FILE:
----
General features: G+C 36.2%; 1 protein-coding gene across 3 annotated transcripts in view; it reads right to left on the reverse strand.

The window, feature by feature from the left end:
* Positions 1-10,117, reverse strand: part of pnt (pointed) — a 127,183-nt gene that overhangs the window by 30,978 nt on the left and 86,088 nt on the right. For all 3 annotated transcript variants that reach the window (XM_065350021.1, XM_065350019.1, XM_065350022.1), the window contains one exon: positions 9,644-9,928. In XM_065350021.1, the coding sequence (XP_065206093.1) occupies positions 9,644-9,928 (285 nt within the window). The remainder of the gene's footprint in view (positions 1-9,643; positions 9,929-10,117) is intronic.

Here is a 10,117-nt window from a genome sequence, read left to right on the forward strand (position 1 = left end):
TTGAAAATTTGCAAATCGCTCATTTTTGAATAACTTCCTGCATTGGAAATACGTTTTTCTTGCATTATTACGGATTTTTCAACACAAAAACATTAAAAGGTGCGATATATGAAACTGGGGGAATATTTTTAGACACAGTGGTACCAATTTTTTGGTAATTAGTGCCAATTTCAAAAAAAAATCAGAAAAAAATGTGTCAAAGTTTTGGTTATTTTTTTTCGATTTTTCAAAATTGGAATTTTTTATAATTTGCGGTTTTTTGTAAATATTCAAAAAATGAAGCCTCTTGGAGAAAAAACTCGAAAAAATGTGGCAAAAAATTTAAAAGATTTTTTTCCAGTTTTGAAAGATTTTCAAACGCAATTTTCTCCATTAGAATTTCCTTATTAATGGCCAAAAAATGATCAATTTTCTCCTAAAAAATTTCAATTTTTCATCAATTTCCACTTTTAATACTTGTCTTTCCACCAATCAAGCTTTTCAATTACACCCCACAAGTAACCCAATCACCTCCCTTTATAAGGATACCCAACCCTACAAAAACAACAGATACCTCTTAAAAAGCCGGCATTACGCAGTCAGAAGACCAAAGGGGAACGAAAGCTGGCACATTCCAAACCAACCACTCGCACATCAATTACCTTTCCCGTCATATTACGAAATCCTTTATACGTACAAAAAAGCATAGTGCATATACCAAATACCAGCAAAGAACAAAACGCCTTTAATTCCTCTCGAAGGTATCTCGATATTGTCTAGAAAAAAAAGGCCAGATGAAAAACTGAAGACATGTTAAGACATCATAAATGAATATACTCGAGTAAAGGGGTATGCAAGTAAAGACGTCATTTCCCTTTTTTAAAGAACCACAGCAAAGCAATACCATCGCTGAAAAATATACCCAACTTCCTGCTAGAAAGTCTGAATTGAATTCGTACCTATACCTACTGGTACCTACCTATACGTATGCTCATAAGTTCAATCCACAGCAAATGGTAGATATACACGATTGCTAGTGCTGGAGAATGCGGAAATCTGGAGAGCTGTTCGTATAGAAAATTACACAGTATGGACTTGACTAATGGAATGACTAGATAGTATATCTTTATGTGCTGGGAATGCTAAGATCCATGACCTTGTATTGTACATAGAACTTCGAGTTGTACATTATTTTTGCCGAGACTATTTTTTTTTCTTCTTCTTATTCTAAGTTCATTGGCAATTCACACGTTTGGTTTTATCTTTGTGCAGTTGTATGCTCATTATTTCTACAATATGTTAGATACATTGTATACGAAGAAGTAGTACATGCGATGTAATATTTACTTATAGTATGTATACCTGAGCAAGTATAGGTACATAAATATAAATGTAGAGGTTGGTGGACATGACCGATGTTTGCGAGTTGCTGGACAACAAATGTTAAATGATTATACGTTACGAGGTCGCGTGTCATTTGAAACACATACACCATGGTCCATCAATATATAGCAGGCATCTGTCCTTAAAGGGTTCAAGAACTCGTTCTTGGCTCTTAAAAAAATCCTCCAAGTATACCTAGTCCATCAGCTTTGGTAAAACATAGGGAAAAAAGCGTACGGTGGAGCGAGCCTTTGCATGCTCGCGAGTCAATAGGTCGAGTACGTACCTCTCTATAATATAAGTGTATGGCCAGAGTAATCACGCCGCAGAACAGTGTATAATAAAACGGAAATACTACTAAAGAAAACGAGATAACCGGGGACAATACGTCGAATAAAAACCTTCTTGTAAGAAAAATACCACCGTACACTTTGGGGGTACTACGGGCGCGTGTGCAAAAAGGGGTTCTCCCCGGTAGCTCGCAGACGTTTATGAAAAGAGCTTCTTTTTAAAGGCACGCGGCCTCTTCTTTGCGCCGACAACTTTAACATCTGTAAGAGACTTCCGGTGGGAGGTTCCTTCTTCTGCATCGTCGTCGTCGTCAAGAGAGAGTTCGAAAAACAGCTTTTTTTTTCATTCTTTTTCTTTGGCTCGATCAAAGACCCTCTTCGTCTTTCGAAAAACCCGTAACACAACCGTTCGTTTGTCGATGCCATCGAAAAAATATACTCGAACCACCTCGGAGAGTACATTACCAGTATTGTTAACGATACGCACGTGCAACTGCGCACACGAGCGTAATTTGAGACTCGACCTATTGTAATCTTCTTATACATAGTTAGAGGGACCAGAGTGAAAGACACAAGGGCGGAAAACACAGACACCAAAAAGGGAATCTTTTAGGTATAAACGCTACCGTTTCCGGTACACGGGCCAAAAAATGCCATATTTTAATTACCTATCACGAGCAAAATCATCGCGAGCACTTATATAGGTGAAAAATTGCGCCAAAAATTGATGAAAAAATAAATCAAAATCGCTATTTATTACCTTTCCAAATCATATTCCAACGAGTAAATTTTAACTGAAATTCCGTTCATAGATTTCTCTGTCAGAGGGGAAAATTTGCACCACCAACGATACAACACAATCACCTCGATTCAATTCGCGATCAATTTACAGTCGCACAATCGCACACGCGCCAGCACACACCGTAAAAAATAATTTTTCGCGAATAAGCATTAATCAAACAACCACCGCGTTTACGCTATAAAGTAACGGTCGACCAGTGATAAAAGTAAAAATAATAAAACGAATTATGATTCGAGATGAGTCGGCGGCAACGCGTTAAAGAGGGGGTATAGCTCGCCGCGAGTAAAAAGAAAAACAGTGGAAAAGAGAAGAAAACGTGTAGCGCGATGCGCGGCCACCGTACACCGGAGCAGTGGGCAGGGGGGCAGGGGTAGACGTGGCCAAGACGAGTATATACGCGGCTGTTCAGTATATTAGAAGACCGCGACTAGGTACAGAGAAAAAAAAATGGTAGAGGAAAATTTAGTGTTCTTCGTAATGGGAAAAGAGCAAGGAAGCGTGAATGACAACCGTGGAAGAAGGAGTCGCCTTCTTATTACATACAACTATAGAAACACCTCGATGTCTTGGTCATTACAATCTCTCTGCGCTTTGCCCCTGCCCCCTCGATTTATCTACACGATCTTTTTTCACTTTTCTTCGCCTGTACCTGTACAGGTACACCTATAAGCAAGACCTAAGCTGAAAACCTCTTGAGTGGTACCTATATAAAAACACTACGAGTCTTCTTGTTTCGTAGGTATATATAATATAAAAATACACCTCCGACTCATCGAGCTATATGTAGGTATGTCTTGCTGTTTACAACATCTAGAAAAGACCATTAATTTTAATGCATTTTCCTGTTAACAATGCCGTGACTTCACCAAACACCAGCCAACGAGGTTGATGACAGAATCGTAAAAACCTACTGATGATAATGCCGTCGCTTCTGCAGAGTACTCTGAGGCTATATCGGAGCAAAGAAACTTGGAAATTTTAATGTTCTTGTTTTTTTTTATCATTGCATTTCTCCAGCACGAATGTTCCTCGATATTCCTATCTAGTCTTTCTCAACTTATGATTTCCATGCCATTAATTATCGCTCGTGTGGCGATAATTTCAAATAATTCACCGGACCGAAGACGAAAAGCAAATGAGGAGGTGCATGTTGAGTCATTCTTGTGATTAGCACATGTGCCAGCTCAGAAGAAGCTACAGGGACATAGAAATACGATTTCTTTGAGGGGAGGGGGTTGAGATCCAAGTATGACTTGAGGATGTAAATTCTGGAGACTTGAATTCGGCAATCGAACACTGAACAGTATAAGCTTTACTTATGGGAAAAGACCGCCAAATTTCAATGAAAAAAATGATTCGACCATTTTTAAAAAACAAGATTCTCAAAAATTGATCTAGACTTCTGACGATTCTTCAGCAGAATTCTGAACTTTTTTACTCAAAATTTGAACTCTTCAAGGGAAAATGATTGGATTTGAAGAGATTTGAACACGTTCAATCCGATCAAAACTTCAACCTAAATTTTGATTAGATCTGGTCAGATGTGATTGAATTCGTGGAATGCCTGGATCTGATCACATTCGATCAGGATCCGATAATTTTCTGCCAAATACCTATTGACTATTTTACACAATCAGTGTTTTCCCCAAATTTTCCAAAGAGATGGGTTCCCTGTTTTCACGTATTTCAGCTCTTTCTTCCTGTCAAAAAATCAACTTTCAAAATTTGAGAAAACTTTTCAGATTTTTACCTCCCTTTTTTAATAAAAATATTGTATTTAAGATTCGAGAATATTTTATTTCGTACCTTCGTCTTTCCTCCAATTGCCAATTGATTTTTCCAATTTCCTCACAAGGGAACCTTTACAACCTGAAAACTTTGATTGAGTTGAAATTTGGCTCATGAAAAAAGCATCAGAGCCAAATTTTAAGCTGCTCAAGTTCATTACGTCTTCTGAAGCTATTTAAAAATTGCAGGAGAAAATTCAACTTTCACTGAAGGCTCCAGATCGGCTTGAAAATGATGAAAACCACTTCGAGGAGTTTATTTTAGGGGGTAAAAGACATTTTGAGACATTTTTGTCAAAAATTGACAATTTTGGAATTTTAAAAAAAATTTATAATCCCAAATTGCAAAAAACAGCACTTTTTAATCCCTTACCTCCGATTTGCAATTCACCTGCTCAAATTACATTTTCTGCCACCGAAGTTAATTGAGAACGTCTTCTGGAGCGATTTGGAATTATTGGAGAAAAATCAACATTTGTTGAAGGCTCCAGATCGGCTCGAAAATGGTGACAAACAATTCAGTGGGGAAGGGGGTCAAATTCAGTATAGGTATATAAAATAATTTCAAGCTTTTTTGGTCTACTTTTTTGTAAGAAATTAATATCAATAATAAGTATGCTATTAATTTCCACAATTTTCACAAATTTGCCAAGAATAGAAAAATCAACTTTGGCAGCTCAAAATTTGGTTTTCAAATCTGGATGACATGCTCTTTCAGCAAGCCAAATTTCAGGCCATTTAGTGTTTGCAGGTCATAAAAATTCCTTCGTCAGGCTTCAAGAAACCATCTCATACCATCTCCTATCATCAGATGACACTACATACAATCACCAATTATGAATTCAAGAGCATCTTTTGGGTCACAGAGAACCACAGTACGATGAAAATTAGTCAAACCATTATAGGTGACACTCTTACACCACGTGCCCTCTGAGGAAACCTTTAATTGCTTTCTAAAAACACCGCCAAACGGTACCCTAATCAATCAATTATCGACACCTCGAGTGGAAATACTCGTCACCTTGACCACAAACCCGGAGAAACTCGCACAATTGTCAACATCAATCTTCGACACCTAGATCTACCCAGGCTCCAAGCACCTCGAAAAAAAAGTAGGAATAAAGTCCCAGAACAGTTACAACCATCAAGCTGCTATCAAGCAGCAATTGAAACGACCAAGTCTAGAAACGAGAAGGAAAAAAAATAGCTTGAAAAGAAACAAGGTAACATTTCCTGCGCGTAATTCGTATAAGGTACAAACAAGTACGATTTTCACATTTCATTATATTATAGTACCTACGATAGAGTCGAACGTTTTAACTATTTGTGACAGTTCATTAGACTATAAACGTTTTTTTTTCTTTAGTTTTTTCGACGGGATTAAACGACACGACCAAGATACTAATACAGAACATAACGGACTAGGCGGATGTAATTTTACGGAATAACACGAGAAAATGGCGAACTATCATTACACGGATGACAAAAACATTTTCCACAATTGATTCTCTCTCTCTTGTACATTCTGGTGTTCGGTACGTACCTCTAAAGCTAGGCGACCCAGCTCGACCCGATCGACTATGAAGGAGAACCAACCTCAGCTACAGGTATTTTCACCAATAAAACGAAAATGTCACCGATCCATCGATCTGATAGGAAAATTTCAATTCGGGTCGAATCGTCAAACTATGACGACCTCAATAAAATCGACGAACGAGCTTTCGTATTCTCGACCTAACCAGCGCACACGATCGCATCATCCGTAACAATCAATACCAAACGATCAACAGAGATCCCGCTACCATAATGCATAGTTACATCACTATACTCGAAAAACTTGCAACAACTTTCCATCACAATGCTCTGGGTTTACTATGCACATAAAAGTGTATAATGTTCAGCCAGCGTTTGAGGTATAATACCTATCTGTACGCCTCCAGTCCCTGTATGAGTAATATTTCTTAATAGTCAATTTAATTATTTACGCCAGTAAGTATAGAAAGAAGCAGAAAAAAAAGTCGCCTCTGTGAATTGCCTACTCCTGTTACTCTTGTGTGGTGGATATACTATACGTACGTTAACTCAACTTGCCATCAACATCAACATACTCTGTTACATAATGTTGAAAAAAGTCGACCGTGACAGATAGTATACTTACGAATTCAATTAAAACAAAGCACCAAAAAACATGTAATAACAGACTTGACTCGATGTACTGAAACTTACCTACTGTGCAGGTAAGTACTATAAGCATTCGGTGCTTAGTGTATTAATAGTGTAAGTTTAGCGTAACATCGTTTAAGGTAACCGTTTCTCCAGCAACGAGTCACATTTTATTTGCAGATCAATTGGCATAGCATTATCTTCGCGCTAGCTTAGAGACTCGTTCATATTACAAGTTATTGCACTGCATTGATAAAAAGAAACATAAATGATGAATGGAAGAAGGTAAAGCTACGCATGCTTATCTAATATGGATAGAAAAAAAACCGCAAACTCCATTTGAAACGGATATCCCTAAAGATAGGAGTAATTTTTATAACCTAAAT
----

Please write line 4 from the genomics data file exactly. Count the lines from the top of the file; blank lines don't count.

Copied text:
Here is a 10,117-nt window from a genome sequence, read left to right on the forward strand (position 1 = left end):